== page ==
After a flight that is less than 4 hours, you can reach Paphos, a harbour town that sits on the west coast of Cyprus. Tourism in Paphos is characterized by a multi-faceted experience geared towards diverse tastes: nightlife, heritage tourism, and adventure - a list that’s a treat for the Paphos visitor. Although small geographically, Paphos is embarking on a concerted effort to be the next famous tourism destination, and it’s well on its way.
Cyprus is making moves towards transforming the tourism industry, with the goal of having a year-round economy that doesn’t solely attract seasonal tourists. The Cyprus government also has plans to create a large-scale integrated casino resort on the island. There is a strategic move to open a casino that will attract 300,000 tourists and provide employment for 11,000 people by taking full advantage of the culture of one of the world’s favourite pastimes. This first casino resort is projected to open in 2021 in Zakaki, west of Limassol. By so doing, Cyprus will broaden its market base from traditional holiday-makers to world leaders in sport and business and others who will be drawn to this strategy-based attraction.
Paphos is literally steeped in a romantic history. It is the legendary birthplace of Aphrodite, and the village of Kouklia is home to the remains of architecture erected in her name in the 12th century B.C. by the Myceneans. The site is of great archaeological value, dotted with ancient ruins of villas, amphitheatres, fortresses and catacombs. This intriguing history constitutes great cultural significance and has been deemed a UNESCO Heritage site.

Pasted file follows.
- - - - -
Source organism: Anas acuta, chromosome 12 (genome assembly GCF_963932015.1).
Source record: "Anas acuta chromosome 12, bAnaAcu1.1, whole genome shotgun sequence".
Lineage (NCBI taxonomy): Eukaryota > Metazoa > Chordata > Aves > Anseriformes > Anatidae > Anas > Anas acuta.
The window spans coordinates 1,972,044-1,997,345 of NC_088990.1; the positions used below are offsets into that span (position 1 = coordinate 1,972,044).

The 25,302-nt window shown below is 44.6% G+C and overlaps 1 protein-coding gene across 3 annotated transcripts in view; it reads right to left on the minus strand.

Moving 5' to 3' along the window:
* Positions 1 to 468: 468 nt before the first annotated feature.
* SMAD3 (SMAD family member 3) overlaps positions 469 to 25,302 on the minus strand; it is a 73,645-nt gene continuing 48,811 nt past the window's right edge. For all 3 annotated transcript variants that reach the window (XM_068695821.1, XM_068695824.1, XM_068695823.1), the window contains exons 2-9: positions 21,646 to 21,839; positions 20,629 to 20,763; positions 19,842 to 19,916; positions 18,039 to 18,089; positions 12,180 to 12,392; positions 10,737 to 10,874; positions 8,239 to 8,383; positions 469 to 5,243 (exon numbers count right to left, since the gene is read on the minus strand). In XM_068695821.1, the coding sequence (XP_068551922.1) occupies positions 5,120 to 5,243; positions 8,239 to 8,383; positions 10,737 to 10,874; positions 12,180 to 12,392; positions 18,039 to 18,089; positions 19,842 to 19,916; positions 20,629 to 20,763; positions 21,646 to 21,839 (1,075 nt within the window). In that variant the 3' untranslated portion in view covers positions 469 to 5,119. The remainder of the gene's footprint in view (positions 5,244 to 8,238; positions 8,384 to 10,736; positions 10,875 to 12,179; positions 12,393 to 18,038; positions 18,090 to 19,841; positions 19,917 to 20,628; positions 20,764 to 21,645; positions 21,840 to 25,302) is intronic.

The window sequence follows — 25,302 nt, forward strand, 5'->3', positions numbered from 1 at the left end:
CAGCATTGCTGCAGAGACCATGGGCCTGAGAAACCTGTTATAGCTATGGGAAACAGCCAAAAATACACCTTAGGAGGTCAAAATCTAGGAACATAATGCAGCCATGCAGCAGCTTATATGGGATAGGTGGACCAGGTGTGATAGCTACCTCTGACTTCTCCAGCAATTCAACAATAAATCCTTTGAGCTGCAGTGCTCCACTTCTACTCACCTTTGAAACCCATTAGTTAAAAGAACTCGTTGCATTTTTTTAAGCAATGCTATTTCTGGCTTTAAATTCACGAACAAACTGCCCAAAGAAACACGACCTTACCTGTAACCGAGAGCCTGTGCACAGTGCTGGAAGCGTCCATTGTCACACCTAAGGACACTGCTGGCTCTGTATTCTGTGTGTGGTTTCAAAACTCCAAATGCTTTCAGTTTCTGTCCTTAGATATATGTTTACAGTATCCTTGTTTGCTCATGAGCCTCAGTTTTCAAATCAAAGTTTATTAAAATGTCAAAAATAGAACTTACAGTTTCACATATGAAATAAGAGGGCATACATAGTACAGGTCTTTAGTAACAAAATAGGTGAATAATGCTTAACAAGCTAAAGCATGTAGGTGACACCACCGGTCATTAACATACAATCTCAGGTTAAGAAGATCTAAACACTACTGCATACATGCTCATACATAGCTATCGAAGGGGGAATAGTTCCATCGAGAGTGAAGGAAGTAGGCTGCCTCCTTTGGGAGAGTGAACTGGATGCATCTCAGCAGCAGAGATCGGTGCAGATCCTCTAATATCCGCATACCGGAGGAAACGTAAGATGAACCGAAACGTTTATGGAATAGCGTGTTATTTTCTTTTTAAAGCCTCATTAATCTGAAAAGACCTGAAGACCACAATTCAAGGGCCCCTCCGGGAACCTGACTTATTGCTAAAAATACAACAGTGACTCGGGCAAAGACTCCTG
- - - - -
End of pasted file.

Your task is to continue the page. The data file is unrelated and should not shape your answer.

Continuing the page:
Day-tripping is easy. You can visit the must-see 1,000-year-old Tomb of the Kings, Aphrodite’s Rock, or other great specimens of Roman architecture. There is a vantage point where you can get a fabulous panoramic view of the 2000-seat amphitheatre, which is still in use. In Polis, take a personal transporter to see the Baths of Aphrodite where, as legend has it, the goddess took her baths.
Credit: Nikodem Nijaki / CC BY-SA 3.0
There are visitors who will take to the tiny 150-metre beach in Paphos for watersports. Generally, the dive sites in Cyprus are simply spectacular. As you traverse outdoors on grass or paths, great photo ops exist throughout the countryside. The sunny weather in Paphos makes it the perfect spot for those who like walking nature trails and taking in nature's flora and fauna. One trail allows you to see the Ezousa Valley, where you have uninterrupted views of the Paphos forest and the Troodos mountains.
The town has successfully blended ancient attractions with modern life. Olde-worlde Cypriot restaurants in the hills, where you can get a fabulous plate of moussaka or Cypriot-style souvlaki, give way to vibrant dusk-’til-dawn bars and cafés on the coast.
Paphos in Cyprus offers a varied and exciting experience that that makes visitors enthused about returning to repeat the experience. The town and surrounding areas in close proximity are an adventurers’ paradise. The town itself is a historical and romantic treasure. There are so many things to do in Paphos, it is hard to choose what to leave out.